Life is such an interesting journey, isn’t it? Full of endeavors, experiences and enlightenment. As a professional nutrition and wellness counselor, personal fitness coach and gluten free lifestyle specialist, I embody the notion of health from many different angles, looking at each person as an individual with unique needs. My blog postings reflect the world through my eyes, in this ever-changing world we navigate.

Please, feel free to get involved. Post a comment, post a question, post an experience you may feel will help another.

Listen, breathe and live. You have been given a second chance to heal yourself from the inside out, and I truly hope that my knowledge will be an intricate part of your path to optimal health and wellness.

Love and Light,

3 Responses to Welcome

  1. Mike says:

    Does diet soda violate the 45 day challenge?
    I hear time and time again that diet soda or soda of any kind is not good for you. Is this true and if so, why?

    • admin says:

      Hi Mike, and others curious about diet sodas. Simply, diet sodas with ‘fake’ sugars will actually perpetuate actual sugar cravings. Aspartame and splenda are chemicals that are highly addictive, not only to your bloodstream but also to your brain. Animal studies recently showed a weight gain in cows when fed diet soda, primarily for the reason that it sparks a false insulin reaction in the body. Beyond the sugar and insulin effects of artificial sweeteners is the physical danger of consuming. Please read below!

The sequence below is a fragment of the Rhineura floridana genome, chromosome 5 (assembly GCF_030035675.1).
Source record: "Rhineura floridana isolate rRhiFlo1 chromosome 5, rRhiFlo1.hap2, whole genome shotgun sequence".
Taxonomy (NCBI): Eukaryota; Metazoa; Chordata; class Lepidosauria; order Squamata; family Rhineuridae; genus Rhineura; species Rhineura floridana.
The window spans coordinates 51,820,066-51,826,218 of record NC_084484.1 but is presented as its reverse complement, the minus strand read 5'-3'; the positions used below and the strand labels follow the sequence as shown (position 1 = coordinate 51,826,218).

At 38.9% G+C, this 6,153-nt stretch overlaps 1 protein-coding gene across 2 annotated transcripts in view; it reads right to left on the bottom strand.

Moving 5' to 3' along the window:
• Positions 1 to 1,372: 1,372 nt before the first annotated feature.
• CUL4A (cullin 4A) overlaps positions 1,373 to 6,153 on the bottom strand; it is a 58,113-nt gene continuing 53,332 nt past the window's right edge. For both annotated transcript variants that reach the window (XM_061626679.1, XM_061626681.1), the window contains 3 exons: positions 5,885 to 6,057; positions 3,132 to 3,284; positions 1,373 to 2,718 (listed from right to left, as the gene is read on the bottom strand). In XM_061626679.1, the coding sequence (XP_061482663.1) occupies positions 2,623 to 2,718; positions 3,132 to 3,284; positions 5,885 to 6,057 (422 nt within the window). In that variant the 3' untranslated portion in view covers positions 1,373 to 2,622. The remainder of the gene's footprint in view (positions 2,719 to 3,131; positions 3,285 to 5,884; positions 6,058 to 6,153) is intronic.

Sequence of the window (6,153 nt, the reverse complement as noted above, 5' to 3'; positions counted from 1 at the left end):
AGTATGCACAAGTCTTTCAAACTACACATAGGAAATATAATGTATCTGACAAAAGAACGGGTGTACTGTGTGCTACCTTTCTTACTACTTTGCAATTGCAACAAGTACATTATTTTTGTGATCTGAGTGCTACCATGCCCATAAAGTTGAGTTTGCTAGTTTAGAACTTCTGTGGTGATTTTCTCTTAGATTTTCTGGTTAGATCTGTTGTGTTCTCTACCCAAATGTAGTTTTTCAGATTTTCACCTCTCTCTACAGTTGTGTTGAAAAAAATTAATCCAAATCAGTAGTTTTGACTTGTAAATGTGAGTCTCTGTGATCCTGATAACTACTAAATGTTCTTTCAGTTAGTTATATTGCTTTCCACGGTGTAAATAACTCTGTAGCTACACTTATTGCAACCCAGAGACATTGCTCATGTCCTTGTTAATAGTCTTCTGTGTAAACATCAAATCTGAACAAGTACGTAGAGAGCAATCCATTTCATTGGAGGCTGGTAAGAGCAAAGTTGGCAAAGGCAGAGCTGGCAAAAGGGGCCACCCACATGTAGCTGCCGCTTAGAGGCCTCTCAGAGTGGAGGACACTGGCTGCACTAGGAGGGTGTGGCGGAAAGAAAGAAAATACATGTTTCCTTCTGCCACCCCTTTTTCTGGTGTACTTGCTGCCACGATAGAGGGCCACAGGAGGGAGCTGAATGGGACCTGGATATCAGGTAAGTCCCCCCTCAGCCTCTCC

So what is aspartame? Aspartame (C14H18N2O5 ) is a compound of three components. These components are methanol, aspartic acid and phenylalanine.
      Methanol (methyl alcohol or wood alcohol) is a colorless, poisonous, and flammable liquid. It is used for making formaldehyde, acetic acid, methyl t-butyl ether (a gasoline additive), paint strippers, carburetor cleaners for your car’s engine, and chloromethanes, et al. This poison can be inhaled from vapors, absorbed through the skin, and ingested.
      Methanol is the type of alcohol you read about when people become blind from drinking it. In aspartame, methanol poisoning and poisoning from methanol’s breakdown components (formaldehyde and formic acid) can have widespread and devastating effects. This occurs in even small amounts, and is especially damaging when introduced with toxic, free-form amino acids, called excitotoxins.
      Methanol is quickly absorbed through the stomach and small intestine mucosa. The methanol is converted into formaldehyde (a known carcinogen). Then, via aldehyde hydrogenase, the formaldehyde is converted to formic acid. These two metabolites of methanol are toxic and cumulative.

      So very gross and so very dangerous!!!!! Recently, I gave up my gum habit. I have been highly addicted to the fake sugars in gum and was chewing upwards of 15-20 pieces/day! I have found it more difficult to segue from gum than sugar, but just like sugar the withdrawals only lasted a few days. Good news is, my sugar cravings have gone south since releasing gum from my diet.
      Looks like you have a two-fold challenge on your hands!

  2. cooper.riggs says:

    I’m always up for anything that starts “tomorrow”! You do realize this continues through Valentine’s Day? Oh well, no sweetheart, no “sweet” heart! I’m in Jill, one day at a time.
    - Kate R.